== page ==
The prevalence of child abuse committed, shared and disseminated on both the open and encrypted parts of the internet has skyrocketed in recent decades. Technological developments over the same period have created entirely new opportunities for perpetrators to threaten and harass children, to commit rape and then disseminate images and videos of the abuse. A majority of abuse material globally is already stored on servers in EU countries.

“Let’s be clear. Without technological tools to track, analyze and detect abuse, there is no chance of stopping the perpetrators. Not having new EU legislation in place before August 2024 would be a betrayal of vulnerable children,” said Paula Guillet De Monthoux, Secretary General of the World Childhood Foundation.

Voluntary and non-transparent

Currently, established tech companies search for abuse material and suspected grooming on a voluntary basis. Children and adults interact on platforms like Snapchat and Instagram without regulation and accountability. So far, we have relied on tech companies to work voluntarily to reduce risks to children. They choose to take on this task in different ways and with different levels of ambition. There is also no democratic transparency on what technology is used, how identified abuse material is handled and what is reported to law enforcement.

An important part of the new legislative proposal is the regulation of companies’ obligations to track, identify and report child abuse. The proposal includes the establishment of an EU center of expertise on online child abuse. It is also worth mentioning that there are clearly outlined measures to ensure that the tools used are appropriate and proportionate to the child’s risk of being abused and that decisions on more restrictive measures will be taken by the courts.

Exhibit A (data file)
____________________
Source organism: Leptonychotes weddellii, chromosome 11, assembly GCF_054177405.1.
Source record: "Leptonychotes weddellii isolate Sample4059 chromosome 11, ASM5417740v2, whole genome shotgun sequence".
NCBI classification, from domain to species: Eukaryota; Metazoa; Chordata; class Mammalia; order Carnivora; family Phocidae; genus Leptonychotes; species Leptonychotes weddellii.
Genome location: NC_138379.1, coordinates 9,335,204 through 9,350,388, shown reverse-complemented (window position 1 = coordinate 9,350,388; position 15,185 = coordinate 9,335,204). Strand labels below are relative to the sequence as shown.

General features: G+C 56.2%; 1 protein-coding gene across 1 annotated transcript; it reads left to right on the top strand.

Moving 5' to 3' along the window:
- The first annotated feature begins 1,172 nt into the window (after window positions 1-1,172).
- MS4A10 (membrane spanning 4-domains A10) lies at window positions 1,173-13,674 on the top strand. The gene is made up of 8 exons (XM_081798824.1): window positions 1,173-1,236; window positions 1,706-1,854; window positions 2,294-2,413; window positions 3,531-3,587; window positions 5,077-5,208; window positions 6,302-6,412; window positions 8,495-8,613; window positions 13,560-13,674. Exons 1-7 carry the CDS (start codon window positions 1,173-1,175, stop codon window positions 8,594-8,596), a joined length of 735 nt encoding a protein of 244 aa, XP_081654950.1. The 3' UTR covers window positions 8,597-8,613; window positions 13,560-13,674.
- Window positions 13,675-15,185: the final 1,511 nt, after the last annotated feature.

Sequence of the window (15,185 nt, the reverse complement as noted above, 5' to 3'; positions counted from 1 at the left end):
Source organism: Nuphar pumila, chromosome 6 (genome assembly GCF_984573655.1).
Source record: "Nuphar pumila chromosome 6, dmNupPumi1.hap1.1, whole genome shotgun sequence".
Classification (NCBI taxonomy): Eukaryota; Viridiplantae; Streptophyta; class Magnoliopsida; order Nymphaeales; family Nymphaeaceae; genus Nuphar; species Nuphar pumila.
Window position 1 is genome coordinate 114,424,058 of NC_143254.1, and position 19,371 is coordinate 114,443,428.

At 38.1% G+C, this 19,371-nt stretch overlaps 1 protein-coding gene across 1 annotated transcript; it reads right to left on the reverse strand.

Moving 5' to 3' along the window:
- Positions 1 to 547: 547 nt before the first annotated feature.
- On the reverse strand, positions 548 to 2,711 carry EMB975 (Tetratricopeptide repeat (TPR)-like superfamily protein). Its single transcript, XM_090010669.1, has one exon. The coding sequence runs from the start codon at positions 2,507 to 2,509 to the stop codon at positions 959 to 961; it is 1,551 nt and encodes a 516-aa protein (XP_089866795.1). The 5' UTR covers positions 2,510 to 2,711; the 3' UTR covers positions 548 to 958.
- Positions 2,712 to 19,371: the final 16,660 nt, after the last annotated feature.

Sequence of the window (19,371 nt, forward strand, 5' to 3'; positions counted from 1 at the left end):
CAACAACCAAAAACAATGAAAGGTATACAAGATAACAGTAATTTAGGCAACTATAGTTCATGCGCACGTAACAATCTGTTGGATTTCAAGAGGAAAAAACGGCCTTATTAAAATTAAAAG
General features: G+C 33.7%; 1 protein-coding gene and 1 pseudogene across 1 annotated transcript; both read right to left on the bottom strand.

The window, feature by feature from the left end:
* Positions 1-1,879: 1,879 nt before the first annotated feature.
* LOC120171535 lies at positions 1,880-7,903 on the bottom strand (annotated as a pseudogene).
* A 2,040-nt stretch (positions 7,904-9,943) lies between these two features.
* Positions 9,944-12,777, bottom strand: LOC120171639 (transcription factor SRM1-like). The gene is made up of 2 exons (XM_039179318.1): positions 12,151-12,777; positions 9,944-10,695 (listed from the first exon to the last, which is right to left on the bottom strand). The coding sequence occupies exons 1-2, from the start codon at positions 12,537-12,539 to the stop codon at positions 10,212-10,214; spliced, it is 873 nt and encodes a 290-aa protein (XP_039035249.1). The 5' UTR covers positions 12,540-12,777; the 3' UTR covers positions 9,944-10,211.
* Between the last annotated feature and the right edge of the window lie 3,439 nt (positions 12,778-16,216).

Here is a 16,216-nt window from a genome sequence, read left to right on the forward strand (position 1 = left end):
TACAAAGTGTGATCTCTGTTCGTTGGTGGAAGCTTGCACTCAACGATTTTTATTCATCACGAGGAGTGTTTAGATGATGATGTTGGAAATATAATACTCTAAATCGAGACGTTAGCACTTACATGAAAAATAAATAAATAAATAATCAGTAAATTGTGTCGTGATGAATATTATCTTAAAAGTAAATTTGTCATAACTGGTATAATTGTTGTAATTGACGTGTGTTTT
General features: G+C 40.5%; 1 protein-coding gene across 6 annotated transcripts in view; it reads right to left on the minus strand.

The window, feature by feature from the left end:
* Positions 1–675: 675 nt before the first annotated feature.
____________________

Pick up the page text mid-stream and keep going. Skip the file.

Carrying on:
Who is responsible for protecting children?

We welcome a debate on whose responsibility it is to protect children online and how this should be regulated. We think it is reasonable that companies whose infrastructure enables child sexual abuse are also responsible for mitigating those risks. The regulatory framework for this needs to be transparent and democratically decided. It is unsustainable to leave it completely voluntary and without insight from our elected representatives.

Criticism of the bill has mainly focused on the risk of infringement of personal integrity. But if we choose not to include the children’s perspective in this, the price children pay will be too high. We need to carefully integrate different fundamental rights such as privacy and protection against abuse. In this context, it is important to remember that it is not a novelty that different freedoms and rights sometimes come into conflict and need to be reconciled. When we cross land borders, enter certain buildings or make certain payments, we are to some extent accepting restrictions on our privacy.

Similarly, we – and a large group of representatives from the police, the judiciary and civil society – believe that we need legislation that protects both the privacy of users and the privacy of children who are sexually exploited through technology.

For more information please contact:
Charles Mingo Bennström, Press & PR Manager World Childhood Foundation
+46(0)734 22 04 42,